This is a thoroughly enjoyable read from start to finish. In particular,
Georgia is a football program from Athens, Ga., the best college town in the Southeastern Conference. It wins more than it loses, sometimes even thrice as much in a given year. It plays its home games between two long rows of privet Ligustrum, or, for easier pronunciation, “hedges,” and not “shrubs.” Its mascot, Uga, is a pure English white bulldog, and wait, which Uga number are they on these days? They’re on Uga X, the tenth Uga, named “Que,” which seems more apt for a French bulldog.
Because this is one of the world’s weirdest nations (a fact which extends well beyond Georgia), Uga gets a doghouse on the field. Because this is one of the world’s weirdest nations (which extends well beyond Georgia), that doghouse is air-conditioned. Because this is one of the world’s weirdest nations (a fact which extends well beyond Georgia), Uga is awarded a varsity letter upon a plaque, just like a player, and while nobody knows how much this matters to Uga, everybody knows that if you set the plaque on a floor and placed a treat atop it, he would lick it.
If you, like me, think the NCAA’s evolving defense of amateurism amounts to strained, absurd bullshit, then you’ll want to read every word of this unsparing tour de force. I can only tip my cap to the man’s sarcasm.
And, yeah, of course they’re gonna lobby after they get their ass kicked in court. What choice do they have?
Honesty compels me to say that this is the best two-paragraph summary of the last fourteen months of Georgia football I’ve read yet:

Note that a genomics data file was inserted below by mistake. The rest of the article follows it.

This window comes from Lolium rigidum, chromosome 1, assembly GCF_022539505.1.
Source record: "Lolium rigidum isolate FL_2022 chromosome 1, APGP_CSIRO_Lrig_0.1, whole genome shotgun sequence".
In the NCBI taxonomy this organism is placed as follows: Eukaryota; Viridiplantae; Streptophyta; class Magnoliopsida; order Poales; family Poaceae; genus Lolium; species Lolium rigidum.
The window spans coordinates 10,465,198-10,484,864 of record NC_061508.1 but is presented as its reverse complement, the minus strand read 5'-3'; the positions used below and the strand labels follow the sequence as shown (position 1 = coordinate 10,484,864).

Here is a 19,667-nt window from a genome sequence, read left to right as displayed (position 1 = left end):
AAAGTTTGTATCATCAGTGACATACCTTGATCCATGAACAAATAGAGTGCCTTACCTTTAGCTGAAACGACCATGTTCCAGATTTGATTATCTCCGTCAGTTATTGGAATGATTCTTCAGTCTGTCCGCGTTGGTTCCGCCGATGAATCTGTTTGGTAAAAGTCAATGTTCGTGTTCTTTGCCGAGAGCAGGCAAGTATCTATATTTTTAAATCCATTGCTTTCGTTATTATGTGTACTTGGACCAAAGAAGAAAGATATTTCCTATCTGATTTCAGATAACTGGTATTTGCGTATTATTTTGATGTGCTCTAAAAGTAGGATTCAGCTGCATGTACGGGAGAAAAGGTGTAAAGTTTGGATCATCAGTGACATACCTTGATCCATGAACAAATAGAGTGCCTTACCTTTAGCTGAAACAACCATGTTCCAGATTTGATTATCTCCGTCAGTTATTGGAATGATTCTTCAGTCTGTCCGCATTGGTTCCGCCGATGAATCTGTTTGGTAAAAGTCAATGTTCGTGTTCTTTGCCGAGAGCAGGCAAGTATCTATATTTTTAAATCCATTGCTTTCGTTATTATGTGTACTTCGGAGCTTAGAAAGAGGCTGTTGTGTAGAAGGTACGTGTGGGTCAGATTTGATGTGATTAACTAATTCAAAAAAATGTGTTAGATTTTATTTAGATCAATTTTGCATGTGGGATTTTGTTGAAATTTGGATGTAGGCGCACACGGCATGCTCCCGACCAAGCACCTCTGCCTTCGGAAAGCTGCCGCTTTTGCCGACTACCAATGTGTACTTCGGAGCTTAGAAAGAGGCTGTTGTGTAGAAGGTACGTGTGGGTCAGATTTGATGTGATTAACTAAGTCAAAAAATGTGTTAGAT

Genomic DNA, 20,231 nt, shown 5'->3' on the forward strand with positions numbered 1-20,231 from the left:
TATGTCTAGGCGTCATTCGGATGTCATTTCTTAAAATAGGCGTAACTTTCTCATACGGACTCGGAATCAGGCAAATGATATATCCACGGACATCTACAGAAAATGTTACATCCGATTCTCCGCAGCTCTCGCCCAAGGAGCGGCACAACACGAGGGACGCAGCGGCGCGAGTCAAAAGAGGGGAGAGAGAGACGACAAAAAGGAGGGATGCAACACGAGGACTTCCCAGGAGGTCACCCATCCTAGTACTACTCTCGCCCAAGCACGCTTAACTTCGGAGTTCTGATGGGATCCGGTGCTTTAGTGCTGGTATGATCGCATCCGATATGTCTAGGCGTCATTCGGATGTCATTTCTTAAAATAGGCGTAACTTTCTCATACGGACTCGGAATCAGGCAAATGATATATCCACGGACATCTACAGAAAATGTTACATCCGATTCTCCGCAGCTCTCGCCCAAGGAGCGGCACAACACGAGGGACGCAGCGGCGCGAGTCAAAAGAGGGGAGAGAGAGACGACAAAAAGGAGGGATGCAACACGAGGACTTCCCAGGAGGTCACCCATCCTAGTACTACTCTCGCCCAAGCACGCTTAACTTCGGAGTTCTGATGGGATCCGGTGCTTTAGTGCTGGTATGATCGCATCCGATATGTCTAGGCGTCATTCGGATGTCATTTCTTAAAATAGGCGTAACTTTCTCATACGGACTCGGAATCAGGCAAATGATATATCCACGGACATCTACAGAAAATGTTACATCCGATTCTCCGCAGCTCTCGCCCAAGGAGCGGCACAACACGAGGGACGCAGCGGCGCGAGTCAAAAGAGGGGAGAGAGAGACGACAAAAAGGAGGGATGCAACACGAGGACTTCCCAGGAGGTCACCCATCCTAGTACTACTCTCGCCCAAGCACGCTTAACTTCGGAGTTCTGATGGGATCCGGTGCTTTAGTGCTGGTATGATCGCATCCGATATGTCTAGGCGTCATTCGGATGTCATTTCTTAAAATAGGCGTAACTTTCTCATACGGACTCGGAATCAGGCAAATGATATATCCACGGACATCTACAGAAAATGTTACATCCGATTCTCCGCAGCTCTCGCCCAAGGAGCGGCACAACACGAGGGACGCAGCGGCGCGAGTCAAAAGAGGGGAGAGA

Georgia fired Mark Richt because of the widening gulf that existed between the Bulldogs and Alabama. The official word was that Georgia and Richt reached a mutual agreement on him stepping down, and there was no mention of the Crimson Tide in the program’s press release announcing the news. But it became clear by late November 2015, after 15 seasons under Richt, that Georgia was not satisfied with winning eight to 10 games every year and playing in Capital One Bowls while Alabama hung SEC and national championship banners.
The Bulldogs hired Kirby Smart away from the Crimson Tide to break through the plateau they had settled into toward the end of Richt’s tenure. His first year in charge brought mixed results: Seven wins in the regular season, a 4–4 record in the SEC, a surprising victory over Auburn, a disappointing loss to Vanderbilt. Far from providing the sort of immediate boost Georgia fans hoped for, Smart couldn’t take advantage of a favorable schedule to win one of the worst divisions in the Power 5 conferences.
Okay, maybe I would have clarified “Georgia” to read “certain Georgia boosters”, but given the overall picture there, that’s fairly minor quibbling. Well done.
CFN has its 1-128 rankings of college football coaches posted. Its bit on Booch is classic.
37. Butch Jones, Tennessee Volunteers, 2013
Career Record: 71-44, School Record: 21-17
He’ll blow it.
Brevity is indeed the soul of wit.
After reading this lengthy, thorough walk through of Ken Starr’s stewardship of Baylor in the Dallas Morning News, I was ready to post some snark about coverups and maybe the need for a special prosecutor, but why read what an amateur has to say on the subject when you can turn to the stylings of a pro like Mr. Charles P. Pierce?
The whole thing is a smart-ass’ joy to read, but there’s no doubt about my favorite part. Here ’tis:
With the help of Robert Griffin III, Starr used Baylor football to help save the Big 12 Conference. This is what this pious fraud said about that:
“During this seminal moment in Baylor’s athletic history,” Starr wrote in a letter, “by God’s grace, we have prevailed.”
God saved the Big 12 Conference? Bad move, God, The Big 12 is a monstrosity that has denied us our godgiven right to a Nebraska-Oklahoma game every Thanksgiving. Thanks a lot, God.
Amen to that, Brother Pierce. There’s no way Gawd is that cruel.